Analysis of the context of your organisation – how does it work?

ISO management standards based on the High-Level Structure require that an organisation first makes an analysis of its internal and external context and then defines the plan for achieving its goals. The combination of a SWOT and a PESTLE analysis is a good method for carrying out this activity.

Sailing ship yachts with white sails in the open sea.

Context analysis is a method of examining the internal and external business environment of an organisation. The aim is to supply a better understanding of the issues affecting the organisation. These insights are useful for developing a proactive plan that is in line with the organisation’s objectives.

PESTLE is a tool for understanding the main forces influencing an organisation. Imagine that the organisation is a sailboat. The external forces, such as the current, wind and other weather conditions, make it easier or harder to reach the destination. The captain takes this into account when plotting the course. In the same way, PESTLE is an important navigation tool for your organisation to think about its future and plan how to complete it. The forces are divided into six types: Political, Economic, Socio-demographic, Technological, Legal and Environmental, from which PESTLE is derived.

A SWOT analysis helps organisations to discover what they are good at and what they can improve, both from an internal and an external perspective. SWOT stands for strengths, weaknesses, opportunities, and threats. The internal point of view concerns the strengths and weaknesses and are the things that the organisation can control. The external viewpoint is about the opportunities and threats that the organisation cannot control but can use or limit. By performing a PESTLE analysis before the SWOT, the results of the PESTLE analysis can be used to show the opportunities and threats in the SWOT in a more focused way.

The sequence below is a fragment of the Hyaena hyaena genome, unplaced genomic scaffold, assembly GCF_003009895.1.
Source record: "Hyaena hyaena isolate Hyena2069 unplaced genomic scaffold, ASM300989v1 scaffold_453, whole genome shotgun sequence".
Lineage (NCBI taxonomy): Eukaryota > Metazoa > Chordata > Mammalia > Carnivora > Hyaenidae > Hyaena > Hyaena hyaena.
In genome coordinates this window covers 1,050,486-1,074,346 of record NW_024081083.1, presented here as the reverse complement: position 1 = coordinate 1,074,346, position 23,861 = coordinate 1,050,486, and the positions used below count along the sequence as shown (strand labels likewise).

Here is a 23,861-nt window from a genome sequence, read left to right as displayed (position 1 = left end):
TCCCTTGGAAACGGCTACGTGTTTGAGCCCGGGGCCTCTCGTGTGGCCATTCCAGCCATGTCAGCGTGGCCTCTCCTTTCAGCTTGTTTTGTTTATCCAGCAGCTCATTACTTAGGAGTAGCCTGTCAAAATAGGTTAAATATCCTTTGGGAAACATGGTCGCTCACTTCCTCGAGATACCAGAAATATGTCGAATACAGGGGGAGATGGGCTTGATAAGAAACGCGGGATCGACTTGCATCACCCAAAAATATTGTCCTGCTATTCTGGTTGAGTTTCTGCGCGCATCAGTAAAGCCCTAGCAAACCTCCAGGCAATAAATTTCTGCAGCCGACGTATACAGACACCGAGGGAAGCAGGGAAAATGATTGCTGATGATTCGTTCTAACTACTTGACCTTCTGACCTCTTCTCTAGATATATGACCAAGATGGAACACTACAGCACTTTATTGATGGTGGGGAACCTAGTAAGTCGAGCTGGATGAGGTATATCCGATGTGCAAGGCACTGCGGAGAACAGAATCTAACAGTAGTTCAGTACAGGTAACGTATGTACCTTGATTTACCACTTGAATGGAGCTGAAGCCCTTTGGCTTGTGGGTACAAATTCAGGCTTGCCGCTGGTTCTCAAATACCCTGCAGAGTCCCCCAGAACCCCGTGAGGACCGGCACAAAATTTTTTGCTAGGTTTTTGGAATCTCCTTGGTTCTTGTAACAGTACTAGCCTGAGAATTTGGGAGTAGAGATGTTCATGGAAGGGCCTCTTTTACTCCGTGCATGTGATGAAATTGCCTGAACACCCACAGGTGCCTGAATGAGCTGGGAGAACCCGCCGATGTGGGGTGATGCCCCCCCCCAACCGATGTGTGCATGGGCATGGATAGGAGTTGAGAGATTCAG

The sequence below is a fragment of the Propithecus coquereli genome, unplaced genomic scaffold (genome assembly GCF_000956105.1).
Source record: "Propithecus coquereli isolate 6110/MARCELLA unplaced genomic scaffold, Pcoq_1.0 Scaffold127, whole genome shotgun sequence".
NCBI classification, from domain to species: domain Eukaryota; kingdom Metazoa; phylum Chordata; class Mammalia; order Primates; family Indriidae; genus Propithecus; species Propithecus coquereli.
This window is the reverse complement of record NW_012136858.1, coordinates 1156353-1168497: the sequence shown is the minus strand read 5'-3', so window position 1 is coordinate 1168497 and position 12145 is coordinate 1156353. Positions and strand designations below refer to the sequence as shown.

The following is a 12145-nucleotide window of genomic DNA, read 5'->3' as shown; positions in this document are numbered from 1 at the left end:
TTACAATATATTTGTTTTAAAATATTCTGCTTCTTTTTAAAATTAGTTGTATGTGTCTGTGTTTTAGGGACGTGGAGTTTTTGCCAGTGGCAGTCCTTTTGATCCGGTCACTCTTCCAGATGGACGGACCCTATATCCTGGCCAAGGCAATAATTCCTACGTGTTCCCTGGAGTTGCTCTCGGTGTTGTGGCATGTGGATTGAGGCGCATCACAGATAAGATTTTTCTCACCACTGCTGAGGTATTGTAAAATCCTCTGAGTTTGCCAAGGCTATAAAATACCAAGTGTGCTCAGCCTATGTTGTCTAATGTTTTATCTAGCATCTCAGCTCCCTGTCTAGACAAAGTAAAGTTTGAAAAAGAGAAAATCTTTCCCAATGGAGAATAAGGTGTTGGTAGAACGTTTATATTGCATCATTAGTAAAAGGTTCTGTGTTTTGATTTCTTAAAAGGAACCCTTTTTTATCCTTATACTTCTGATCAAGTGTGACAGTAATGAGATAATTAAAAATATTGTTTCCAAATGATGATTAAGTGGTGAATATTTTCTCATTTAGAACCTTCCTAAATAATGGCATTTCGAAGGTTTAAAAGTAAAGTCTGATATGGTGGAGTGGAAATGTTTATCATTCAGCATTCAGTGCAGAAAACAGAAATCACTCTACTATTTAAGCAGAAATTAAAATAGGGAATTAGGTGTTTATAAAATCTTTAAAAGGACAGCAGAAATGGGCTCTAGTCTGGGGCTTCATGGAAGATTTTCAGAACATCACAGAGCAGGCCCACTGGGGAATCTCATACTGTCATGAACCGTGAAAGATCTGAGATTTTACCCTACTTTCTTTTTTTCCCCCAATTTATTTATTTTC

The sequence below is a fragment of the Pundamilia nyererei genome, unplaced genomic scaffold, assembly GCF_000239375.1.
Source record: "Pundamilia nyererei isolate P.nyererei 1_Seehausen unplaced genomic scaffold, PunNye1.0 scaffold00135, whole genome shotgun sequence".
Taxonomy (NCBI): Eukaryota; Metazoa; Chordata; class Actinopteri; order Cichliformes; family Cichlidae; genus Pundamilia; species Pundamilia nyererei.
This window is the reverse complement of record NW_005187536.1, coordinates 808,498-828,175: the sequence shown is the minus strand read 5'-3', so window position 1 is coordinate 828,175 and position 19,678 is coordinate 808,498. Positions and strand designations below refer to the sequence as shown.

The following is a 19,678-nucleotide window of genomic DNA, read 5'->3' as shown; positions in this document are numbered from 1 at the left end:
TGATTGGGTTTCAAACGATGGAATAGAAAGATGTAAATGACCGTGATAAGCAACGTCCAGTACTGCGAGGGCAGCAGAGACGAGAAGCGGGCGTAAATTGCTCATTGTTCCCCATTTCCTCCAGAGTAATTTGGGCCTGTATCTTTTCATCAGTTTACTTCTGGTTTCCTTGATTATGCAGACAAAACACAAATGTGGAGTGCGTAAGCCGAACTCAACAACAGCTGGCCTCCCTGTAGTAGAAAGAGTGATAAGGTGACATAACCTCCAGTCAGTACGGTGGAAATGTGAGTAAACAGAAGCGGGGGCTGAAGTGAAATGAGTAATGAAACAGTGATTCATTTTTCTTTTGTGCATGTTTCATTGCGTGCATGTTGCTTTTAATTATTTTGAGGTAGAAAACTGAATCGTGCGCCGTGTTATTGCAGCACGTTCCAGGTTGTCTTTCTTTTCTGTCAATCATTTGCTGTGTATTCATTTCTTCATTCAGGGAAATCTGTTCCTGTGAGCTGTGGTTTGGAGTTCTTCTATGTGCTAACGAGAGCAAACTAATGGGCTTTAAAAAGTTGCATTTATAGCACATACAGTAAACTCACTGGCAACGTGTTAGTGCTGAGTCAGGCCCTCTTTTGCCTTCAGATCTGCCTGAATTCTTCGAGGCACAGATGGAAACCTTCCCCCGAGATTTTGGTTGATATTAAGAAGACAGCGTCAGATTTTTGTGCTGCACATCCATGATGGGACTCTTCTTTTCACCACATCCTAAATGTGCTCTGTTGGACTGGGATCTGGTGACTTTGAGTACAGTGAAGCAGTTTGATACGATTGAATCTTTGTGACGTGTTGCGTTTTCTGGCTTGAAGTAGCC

In this blog, we describe the SWOT analysis to generate insights for future strategy. In an earlier blog, we discussed the balanced scorecard as a tool for strategy execution. So why not already use the dimensions of the BSC (balanced scorecard) during the SWOT analysis? The approach stays the same, but instead of the general question “What are our weaknesses?”, we now convert it into “What are our weaknesses in the context of the perspectives of finance, customers, internal business processes and organisational capability?”. We do the same for the strengths, opportunities, and risks. In this way, we bring the results of the SWOT analysis one step closer to the strategy map.

The next step is to look at your SWOT matrix for connections. Do some of your strengths naturally support the identified opportunities? If you end the weaknesses, will you create more opportunities? Your ideas on how to use your strengths and overcome your weaknesses should inspire your plan

A well-done SWOT/PESTLE analysis is a valuable tool in your toolbox to improve business performance and reduce threats and weaknesses in the future. It can also encourage your company to renew its plan – innovative ideas may appear that you would not have thought of if you had not looked at the company from all sides.

In conclusion, the SWOT analysis is a simple but relatively complete tool for preparing a business plan, especially when complemented by the PESTLE analysis. There are other tools that can be considered to complement the SWOT, such as the MOST analysis (Mission, Objectives, Strategies and Tactics) and the SCRS analysis (Strategy, Current State, Requirements and Solution), which we will talk more about in other articles.

If you need guidance on this process, please contact us. We will be happy to help you.